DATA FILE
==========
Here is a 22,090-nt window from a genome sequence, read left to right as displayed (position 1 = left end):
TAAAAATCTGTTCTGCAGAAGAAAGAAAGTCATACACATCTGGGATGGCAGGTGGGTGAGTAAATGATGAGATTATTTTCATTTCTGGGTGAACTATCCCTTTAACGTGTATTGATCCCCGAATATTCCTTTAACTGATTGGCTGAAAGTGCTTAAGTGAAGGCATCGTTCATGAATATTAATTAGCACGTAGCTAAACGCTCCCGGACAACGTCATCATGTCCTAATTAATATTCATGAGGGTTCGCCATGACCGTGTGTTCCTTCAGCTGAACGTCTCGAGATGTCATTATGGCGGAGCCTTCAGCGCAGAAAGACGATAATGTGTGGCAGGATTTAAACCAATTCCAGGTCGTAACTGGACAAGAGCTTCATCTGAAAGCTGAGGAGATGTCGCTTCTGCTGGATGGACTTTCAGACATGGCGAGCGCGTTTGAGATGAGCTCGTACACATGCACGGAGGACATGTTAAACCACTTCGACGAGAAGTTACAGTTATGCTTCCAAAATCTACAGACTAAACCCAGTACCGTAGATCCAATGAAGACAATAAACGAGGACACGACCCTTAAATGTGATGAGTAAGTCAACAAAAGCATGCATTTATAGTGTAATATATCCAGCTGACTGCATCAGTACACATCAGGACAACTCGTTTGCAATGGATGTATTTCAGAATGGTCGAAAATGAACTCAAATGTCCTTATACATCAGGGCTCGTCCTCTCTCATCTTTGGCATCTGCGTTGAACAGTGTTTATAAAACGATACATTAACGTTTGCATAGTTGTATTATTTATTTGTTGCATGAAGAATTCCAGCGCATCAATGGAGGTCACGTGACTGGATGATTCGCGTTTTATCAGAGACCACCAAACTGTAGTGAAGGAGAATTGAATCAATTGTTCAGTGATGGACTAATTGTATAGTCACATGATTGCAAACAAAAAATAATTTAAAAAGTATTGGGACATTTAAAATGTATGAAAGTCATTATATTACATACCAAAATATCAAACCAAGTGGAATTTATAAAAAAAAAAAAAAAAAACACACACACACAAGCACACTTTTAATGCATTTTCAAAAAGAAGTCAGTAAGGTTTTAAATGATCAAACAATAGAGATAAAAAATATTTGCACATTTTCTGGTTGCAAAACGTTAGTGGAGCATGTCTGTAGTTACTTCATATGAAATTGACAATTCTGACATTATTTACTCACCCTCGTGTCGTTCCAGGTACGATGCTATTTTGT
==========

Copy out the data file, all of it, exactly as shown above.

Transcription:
Here is a 22,090-nt window from a genome sequence, read left to right as displayed (position 1 = left end):
TAAAAATCTGTTCTGCAGAAGAAAGAAAGTCATACACATCTGGGATGGCAGGTGGGTGAGTAAATGATGAGATTATTTTCATTTCTGGGTGAACTATCCCTTTAACGTGTATTGATCCCCGAATATTCCTTTAACTGATTGGCTGAAAGTGCTTAAGTGAAGGCATCGTTCATGAATATTAATTAGCACGTAGCTAAACGCTCCCGGACAACGTCATCATGTCCTAATTAATATTCATGAGGGTTCGCCATGACCGTGTGTTCCTTCAGCTGAACGTCTCGAGATGTCATTATGGCGGAGCCTTCAGCGCAGAAAGACGATAATGTGTGGCAGGATTTAAACCAATTCCAGGTCGTAACTGGACAAGAGCTTCATCTGAAAGCTGAGGAGATGTCGCTTCTGCTGGATGGACTTTCAGACATGGCGAGCGCGTTTGAGATGAGCTCGTACACATGCACGGAGGACATGTTAAACCACTTCGACGAGAAGTTACAGTTATGCTTCCAAAATCTACAGACTAAACCCAGTACCGTAGATCCAATGAAGACAATAAACGAGGACACGACCCTTAAATGTGATGAGTAAGTCAACAAAAGCATGCATTTATAGTGTAATATATCCAGCTGACTGCATCAGTACACATCAGGACAACTCGTTTGCAATGGATGTATTTCAGAATGGTCGAAAATGAACTCAAATGTCCTTATACATCAGGGCTCGTCCTCTCTCATCTTTGGCATCTGCGTTGAACAGTGTTTATAAAACGATACATTAACGTTTGCATAGTTGTATTATTTATTTGTTGCATGAAGAATTCCAGCGCATCAATGGAGGTCACGTGACTGGATGATTCGCGTTTTATCAGAGACCACCAAACTGTAGTGAAGGAGAATTGAATCAATTGTTCAGTGATGGACTAATTGTATAGTCACATGATTGCAAACAAAAAATAATTTAAAAAGTATTGGGACATTTAAAATGTATGAAAGTCATTATATTACATACCAAAATATCAAACCAAGTGGAATTTATAAAAAAAAAAAAAAAAAACACACACACACAAGCACACTTTTAATGCATTTTCAAAAAGAAGTCAGTAAGGTTTTAAATGATCAAACAATAGAGATAAAAAATATTTGCACATTTTCTGGTTGCAAAACGTTAGTGGAGCATGTCTGTAGTTACTTCATATGAAATTGACAATTCTGACATTATTTACTCACCCTCGTGTCGTTCCAGGTACGATGCTATTTTGT